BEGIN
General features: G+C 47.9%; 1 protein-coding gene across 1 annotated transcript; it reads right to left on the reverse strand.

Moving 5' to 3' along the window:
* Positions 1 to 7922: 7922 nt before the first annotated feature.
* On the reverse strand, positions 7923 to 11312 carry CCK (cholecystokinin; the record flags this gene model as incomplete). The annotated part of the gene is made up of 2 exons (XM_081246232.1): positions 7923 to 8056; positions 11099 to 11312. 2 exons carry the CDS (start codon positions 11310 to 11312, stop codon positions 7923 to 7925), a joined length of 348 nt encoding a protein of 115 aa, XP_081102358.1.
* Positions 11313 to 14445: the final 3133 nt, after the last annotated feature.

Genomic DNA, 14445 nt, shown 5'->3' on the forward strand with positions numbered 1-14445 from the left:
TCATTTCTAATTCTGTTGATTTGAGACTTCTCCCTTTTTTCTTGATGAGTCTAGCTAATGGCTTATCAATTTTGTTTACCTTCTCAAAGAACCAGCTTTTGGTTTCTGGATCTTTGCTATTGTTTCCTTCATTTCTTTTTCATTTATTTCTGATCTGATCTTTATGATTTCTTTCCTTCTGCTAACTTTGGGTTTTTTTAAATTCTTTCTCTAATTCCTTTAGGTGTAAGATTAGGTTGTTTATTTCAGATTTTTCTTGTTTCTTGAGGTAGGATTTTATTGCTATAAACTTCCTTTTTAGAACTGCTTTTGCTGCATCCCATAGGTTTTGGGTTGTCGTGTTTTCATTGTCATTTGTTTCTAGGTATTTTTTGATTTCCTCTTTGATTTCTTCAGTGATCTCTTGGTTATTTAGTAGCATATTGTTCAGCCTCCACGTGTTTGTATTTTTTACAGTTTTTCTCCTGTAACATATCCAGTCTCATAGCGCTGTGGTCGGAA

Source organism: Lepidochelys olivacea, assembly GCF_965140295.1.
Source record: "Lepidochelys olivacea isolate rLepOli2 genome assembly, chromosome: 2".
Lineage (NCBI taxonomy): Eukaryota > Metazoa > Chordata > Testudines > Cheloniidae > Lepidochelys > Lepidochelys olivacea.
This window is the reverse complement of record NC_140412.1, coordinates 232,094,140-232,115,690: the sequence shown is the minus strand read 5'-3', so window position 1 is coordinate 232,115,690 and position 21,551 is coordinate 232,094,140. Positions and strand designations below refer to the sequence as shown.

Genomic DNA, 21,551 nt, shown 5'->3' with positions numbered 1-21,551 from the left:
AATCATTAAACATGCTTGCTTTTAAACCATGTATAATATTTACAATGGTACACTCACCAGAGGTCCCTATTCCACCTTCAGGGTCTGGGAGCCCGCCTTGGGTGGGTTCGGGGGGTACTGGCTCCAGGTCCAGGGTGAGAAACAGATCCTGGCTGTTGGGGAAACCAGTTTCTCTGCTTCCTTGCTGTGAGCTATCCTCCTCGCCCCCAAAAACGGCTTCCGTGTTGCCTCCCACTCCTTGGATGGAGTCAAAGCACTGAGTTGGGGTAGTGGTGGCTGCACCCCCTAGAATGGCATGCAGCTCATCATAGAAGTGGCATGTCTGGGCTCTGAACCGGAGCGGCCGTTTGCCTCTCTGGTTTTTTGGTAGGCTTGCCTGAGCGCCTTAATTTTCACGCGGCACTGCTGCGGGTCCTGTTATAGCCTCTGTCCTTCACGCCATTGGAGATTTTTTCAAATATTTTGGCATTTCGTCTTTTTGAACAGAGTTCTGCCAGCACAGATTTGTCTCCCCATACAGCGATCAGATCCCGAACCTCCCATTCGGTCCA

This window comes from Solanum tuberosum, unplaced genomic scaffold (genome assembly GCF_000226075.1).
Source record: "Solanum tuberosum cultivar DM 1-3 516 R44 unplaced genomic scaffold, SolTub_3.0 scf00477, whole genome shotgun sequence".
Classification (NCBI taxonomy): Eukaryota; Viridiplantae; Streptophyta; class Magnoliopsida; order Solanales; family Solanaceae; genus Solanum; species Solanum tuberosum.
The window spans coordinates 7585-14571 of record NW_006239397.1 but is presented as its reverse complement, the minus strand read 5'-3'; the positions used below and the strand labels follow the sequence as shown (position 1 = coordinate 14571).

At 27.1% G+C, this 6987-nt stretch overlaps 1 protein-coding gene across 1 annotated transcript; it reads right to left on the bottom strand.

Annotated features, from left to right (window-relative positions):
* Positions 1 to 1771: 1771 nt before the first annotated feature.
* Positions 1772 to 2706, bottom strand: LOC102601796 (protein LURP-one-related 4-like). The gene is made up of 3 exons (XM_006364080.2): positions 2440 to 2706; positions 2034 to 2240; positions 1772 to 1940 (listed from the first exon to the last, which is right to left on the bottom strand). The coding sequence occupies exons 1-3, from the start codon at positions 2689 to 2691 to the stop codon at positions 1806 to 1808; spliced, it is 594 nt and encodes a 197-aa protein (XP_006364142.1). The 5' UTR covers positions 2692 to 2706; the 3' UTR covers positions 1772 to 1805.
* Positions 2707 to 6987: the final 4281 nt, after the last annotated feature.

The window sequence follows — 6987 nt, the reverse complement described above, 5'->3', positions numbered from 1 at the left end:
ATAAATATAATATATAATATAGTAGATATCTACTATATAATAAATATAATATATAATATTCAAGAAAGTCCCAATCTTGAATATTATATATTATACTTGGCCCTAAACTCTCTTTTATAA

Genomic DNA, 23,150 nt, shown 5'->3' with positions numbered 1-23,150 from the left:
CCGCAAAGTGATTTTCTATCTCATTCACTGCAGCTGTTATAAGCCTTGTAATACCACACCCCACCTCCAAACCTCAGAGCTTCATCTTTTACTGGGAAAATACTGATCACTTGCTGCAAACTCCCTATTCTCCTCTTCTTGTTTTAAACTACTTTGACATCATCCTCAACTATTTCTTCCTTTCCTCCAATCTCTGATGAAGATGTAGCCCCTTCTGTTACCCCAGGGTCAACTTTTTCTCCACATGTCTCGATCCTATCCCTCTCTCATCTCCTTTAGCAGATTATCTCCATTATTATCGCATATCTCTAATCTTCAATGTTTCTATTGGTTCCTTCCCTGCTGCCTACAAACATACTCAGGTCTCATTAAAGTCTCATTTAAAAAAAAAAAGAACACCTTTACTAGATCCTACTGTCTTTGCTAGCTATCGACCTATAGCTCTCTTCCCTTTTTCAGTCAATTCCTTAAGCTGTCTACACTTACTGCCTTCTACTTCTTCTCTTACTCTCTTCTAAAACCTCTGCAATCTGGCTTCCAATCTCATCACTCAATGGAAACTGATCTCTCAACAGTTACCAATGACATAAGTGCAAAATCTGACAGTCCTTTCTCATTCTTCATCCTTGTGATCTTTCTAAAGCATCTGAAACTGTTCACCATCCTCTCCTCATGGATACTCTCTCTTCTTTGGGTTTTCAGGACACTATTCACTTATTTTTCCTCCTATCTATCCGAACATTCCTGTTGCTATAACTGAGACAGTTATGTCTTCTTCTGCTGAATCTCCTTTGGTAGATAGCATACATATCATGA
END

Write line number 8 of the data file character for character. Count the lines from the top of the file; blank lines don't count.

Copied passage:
Source organism: Lepidochelys olivacea, assembly GCF_965140295.1.